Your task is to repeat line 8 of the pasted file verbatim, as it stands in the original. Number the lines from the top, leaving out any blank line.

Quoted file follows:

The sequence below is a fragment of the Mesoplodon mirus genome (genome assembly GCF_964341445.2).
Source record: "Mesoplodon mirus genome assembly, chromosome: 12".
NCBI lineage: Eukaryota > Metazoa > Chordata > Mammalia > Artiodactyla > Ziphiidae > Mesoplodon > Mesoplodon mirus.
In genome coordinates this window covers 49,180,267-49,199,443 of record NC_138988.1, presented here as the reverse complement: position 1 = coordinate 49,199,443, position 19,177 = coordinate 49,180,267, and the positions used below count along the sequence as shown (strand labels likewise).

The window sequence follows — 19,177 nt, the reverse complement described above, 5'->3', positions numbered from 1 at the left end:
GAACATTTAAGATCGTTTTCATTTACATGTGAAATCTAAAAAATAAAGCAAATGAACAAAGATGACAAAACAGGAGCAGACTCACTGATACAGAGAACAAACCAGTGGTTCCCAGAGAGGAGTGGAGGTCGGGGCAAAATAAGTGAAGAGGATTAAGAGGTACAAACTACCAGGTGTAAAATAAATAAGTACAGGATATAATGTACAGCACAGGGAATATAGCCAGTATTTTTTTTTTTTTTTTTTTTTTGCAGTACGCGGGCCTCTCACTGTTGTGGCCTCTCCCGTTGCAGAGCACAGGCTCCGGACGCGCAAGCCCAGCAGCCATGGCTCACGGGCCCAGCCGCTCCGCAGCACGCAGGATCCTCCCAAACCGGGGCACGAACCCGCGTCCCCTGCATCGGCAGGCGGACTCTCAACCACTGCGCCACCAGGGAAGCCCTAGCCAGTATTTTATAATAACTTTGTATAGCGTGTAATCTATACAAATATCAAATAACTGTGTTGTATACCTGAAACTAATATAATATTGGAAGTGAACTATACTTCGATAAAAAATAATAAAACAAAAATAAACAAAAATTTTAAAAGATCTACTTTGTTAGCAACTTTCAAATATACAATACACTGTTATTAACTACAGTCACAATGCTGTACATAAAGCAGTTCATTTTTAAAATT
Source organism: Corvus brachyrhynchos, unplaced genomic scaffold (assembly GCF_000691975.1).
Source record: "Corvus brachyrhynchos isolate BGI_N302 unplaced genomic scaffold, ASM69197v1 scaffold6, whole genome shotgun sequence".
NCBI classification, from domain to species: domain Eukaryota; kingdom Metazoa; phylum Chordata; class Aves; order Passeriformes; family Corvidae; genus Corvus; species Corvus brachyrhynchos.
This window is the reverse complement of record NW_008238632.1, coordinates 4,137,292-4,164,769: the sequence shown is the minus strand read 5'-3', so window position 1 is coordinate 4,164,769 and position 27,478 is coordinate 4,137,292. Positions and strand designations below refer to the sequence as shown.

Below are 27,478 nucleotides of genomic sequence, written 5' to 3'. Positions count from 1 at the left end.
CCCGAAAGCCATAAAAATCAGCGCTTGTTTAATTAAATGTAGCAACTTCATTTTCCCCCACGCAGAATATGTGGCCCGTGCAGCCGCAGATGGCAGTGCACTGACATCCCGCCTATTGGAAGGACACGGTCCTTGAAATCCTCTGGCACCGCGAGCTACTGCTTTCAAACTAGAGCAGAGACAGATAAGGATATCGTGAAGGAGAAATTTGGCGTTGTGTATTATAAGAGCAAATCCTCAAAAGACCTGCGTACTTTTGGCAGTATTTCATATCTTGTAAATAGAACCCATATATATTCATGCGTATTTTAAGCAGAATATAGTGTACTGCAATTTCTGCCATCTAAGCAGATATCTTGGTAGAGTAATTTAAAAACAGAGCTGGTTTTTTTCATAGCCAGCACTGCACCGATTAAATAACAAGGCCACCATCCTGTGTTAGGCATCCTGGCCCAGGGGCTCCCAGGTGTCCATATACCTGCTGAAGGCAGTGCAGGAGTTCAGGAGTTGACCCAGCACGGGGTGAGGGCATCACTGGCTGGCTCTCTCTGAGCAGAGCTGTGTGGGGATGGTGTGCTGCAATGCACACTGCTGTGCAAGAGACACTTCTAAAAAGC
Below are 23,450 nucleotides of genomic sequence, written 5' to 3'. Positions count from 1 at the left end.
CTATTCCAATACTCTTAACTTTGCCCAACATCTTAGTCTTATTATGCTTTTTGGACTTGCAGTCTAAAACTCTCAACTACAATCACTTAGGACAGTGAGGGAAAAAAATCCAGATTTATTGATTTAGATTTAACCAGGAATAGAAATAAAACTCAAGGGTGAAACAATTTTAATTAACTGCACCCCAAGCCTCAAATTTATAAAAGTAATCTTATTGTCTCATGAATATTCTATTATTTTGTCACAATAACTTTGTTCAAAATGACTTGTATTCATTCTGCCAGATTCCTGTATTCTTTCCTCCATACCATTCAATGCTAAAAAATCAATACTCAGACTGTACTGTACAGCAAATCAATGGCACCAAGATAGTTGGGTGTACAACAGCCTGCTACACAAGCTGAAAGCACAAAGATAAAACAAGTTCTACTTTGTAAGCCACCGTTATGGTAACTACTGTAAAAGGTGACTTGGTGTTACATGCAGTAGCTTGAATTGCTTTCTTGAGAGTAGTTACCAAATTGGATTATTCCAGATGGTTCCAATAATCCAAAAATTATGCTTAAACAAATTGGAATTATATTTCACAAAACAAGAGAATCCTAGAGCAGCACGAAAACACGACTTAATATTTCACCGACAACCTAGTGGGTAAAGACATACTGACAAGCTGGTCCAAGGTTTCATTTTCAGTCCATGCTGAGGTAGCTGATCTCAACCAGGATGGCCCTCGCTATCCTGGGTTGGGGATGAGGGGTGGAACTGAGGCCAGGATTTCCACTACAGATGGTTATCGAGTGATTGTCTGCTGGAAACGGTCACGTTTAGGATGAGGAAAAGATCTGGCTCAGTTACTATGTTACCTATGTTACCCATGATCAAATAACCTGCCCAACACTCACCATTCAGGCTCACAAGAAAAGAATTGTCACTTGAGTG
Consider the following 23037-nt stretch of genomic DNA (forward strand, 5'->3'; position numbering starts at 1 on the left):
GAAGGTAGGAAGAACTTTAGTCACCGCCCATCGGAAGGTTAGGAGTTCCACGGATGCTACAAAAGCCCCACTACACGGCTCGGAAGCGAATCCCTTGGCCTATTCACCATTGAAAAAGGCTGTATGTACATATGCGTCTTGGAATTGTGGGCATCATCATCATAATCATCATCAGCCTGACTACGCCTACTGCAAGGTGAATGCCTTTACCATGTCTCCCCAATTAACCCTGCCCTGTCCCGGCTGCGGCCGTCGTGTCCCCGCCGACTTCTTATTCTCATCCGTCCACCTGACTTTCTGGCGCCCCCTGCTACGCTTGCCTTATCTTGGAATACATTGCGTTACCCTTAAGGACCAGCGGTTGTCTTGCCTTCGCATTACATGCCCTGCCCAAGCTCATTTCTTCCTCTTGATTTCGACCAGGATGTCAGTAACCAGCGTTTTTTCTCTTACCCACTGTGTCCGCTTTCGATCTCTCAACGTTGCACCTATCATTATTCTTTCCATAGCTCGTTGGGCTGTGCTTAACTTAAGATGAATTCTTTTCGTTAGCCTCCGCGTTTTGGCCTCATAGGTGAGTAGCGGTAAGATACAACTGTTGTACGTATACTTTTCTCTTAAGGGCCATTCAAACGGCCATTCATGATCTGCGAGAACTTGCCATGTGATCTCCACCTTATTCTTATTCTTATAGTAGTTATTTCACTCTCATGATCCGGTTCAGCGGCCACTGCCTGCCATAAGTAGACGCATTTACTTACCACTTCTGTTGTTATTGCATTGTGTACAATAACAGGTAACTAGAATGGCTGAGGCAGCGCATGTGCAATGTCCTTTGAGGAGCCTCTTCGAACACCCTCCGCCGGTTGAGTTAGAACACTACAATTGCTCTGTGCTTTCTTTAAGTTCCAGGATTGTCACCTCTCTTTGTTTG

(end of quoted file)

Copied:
Source record: "Corvus brachyrhynchos isolate BGI_N302 unplaced genomic scaffold, ASM69197v1 scaffold6, whole genome shotgun sequence".